Tuesday, December 30, 2008

Eurotrip - Turin - More Snapshots of Eataly

Tim and Nellie would have loved it here. The store is affiliated with the "Slow Food" movement, which is kind of like the antithesis of Fast Food, and emphasizes the use and consumption of local products.

The wine and beer cellar was impressive. I bought one bottle of Italian wine because I had already spent a good amount of money on this trip and I was only about halfway through.

You can fill up your own bottles of wine from these kegs.

This is only a small part of it, but the bread selection was varied and fantastic.

They even sell dates from Siwa, Egypt in this store!

I ended up buying a bottle of wine, a packet of large breadsticks, and a jar of authentic Italian pesto. Definitely worth the trip outside Turin if you are already there!

Eurotrip - Turin Part 4 - Eataly

One of the things that got me interested in visiting Turin in the first place was this article.

Eataly, the health food store mentioned in the article, is a huge wine, cheese, pasta and produce store 20 minutes outside the center of Turin.

This is just a tiny representation of the shelves and shelves of different types of pasta they had.

Produce and one of the many restaurants scattered throughout the store.

Also impressive was the cheese cellar, although the smell was not.

Eurotrip - Turin Part 3 - More Shots from the Cinema Museum

This is the large main room of the museum. There were two large screens and many other smaller screens scattered throughout this room, and as you can see, many comfortable recliners to lie back and watch the films.

Another interestingly designed room inside the museum

Storyboard from Star Wars

This is the view from the top of the spire of the building. On a clear day, the view would have been incredible. A clear day, this was not.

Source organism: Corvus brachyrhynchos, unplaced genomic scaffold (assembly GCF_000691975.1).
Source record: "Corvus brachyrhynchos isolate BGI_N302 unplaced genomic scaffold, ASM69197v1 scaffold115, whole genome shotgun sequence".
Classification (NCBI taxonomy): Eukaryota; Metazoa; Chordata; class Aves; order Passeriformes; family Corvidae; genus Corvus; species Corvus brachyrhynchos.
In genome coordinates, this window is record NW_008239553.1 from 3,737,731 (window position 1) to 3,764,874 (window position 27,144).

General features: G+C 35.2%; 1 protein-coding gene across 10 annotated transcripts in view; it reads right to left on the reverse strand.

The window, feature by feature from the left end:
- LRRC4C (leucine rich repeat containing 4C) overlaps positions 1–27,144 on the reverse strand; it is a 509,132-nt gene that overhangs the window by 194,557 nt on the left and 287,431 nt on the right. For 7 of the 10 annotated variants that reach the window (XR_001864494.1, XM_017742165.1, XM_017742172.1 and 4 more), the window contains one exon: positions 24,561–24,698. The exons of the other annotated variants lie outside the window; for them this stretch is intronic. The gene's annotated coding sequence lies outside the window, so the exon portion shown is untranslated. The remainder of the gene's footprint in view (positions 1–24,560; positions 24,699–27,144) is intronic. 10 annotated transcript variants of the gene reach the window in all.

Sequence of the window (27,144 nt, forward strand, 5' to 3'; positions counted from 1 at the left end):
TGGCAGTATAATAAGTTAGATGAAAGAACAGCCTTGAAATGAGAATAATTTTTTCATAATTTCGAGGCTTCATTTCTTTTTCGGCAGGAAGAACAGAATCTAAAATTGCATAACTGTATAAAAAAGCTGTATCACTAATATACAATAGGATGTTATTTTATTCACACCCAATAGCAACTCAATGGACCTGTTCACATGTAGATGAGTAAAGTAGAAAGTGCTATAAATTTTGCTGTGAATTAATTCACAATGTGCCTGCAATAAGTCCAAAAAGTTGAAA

Eurotrip - Turin Part 2 Cinema Museum

My first stop in Turin was the National Museum of Cinema, a massive five-level exhibition about all the different facets of cinema, from screenplays to acting to directing to editing. The museum takes up the bottom floors of one of the city’s most famous buildings, the Mole Antonelliana, which was built in the mid-19th century and is topped by a spire that punctuates the skyline and provides great views of the city. More on this in a minute.

Although it was fantastic, it wasn’t the museum’s content that impressed me, but rather the layout and design of the place. Rooms were stylized to mimic the atmosphere of each film being shown inside them. For instance:

The Western being shown inside a bar complete with overturned stools and broken bottles.

There was an Italian comedy playing in this room in which the main characters were sitting around a dinner table on toilets instead of chairs, hence the seating here.

This guy made me jump at least a foot in the air. There is a war film involving fighter pilots playing in front of him, and I guess there is a motion sensor directly where the viewer stands because after about 3 seconds of watching the movie, this guy slowly rotates around in his chair then suddenly stops, staring directly at the viewer. Obviously it wasn’t a real person, but I was not expecting it to be an alien head! Very spooky.

For the romantic movie room they had this bed with red pillows and sheets and a screen suspended above it.

Eurotrip - Turin Part 1

After traveling across the snowy Alps, I finally arrived in Turin in the early afternoon on Wednesday. Turin seems like it would be a wonderful place on a warm, summer afternoon; unfortunately, I arrived on the rainy, miserable day of December 10th. As the cheery, helpful women in the Turin information stand put it, “You picked the worst day to come to Turin!” Even though the weather was bad, it was a lot of fun getting off the beaten path and going to a non-touristy city (more than a few people in Rome asked me later, “Turin?? Why did you go to Turin??”).

One of Turin's attractions is its Egyptian museum, "home to the largest collection of Egyptian artifacts outside Cairo." So what? I live in Cairo.

Cold, wet, mucky, dreary day in Turin

selling umbrellas

One of Turin's main plazas

Eurotrip - Lyon to Turin

On Tuesday, I was beat from running around Europe taking hundreds of photos and seeing as much as possible so I caught up on sleep and helped my aunt pick out a Christmas tree. That night we had my favorite French dinner, raclette, and then it was off to bed to catch an early train to Italy the next day.